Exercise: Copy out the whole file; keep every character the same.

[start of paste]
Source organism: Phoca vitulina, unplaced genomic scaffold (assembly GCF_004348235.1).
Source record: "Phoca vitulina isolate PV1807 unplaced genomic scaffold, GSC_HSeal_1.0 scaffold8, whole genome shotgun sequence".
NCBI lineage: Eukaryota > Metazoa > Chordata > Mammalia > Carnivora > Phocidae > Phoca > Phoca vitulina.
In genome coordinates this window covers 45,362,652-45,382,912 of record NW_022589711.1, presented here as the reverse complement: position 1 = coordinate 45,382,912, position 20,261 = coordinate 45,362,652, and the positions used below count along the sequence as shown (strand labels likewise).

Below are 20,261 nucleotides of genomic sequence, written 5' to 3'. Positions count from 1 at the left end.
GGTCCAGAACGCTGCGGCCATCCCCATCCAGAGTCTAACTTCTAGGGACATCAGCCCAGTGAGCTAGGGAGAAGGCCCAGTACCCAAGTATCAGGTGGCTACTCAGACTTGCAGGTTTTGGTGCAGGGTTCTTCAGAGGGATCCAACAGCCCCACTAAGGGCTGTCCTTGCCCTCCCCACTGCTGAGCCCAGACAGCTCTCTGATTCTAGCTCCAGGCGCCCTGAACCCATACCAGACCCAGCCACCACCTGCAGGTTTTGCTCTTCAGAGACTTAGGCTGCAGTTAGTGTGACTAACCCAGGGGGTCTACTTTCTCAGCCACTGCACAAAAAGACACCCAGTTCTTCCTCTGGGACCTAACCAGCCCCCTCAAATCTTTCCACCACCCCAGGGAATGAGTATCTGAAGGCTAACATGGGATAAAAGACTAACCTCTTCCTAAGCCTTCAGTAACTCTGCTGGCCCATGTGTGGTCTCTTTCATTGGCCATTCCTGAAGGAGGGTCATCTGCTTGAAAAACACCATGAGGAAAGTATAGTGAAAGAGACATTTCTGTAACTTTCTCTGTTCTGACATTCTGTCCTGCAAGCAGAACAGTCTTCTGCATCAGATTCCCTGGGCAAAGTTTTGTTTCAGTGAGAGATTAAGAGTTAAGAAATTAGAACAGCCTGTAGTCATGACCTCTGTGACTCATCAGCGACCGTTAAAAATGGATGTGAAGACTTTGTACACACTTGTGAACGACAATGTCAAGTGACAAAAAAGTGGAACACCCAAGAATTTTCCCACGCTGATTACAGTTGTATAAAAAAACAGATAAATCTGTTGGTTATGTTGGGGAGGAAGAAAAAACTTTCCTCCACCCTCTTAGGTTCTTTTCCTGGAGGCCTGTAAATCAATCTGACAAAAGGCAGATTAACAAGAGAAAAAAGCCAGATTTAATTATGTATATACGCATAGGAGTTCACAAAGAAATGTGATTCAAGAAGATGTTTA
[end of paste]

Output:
Source organism: Phoca vitulina, unplaced genomic scaffold (assembly GCF_004348235.1).
Source record: "Phoca vitulina isolate PV1807 unplaced genomic scaffold, GSC_HSeal_1.0 scaffold8, whole genome shotgun sequence".
NCBI lineage: Eukaryota > Metazoa > Chordata > Mammalia > Carnivora > Phocidae > Phoca > Phoca vitulina.
In genome coordinates this window covers 45,362,652-45,382,912 of record NW_022589711.1, presented here as the reverse complement: position 1 = coordinate 45,382,912, position 20,261 = coordinate 45,362,652, and the positions used below count along the sequence as shown (strand labels likewise).

Below are 20,261 nucleotides of genomic sequence, written 5' to 3'. Positions count from 1 at the left end.
GGTCCAGAACGCTGCGGCCATCCCCATCCAGAGTCTAACTTCTAGGGACATCAGCCCAGTGAGCTAGGGAGAAGGCCCAGTACCCAAGTATCAGGTGGCTACTCAGACTTGCAGGTTTTGGTGCAGGGTTCTTCAGAGGGATCCAACAGCCCCACTAAGGGCTGTCCTTGCCCTCCCCACTGCTGAGCCCAGACAGCTCTCTGATTCTAGCTCCAGGCGCCCTGAACCCATACCAGACCCAGCCACCACCTGCAGGTTTTGCTCTTCAGAGACTTAGGCTGCAGTTAGTGTGACTAACCCAGGGGGTCTACTTTCTCAGCCACTGCACAAAAAGACACCCAGTTCTTCCTCTGGGACCTAACCAGCCCCCTCAAATCTTTCCACCACCCCAGGGAATGAGTATCTGAAGGCTAACATGGGATAAAAGACTAACCTCTTCCTAAGCCTTCAGTAACTCTGCTGGCCCATGTGTGGTCTCTTTCATTGGCCATTCCTGAAGGAGGGTCATCTGCTTGAAAAACACCATGAGGAAAGTATAGTGAAAGAGACATTTCTGTAACTTTCTCTGTTCTGACATTCTGTCCTGCAAGCAGAACAGTCTTCTGCATCAGATTCCCTGGGCAAAGTTTTGTTTCAGTGAGAGATTAAGAGTTAAGAAATTAGAACAGCCTGTAGTCATGACCTCTGTGACTCATCAGCGACCGTTAAAAATGGATGTGAAGACTTTGTACACACTTGTGAACGACAATGTCAAGTGACAAAAAAGTGGAACACCCAAGAATTTTCCCACGCTGATTACAGTTGTATAAAAAAACAGATAAATCTGTTGGTTATGTTGGGGAGGAAGAAAAAACTTTCCTCCACCCTCTTAGGTTCTTTTCCTGGAGGCCTGTAAATCAATCTGACAAAAGGCAGATTAACAAGAGAAAAAAGCCAGATTTAATTATGTATATACGCATAGGAGTTCACAAAGAAATGTGATTCAAGAAGATGTTTA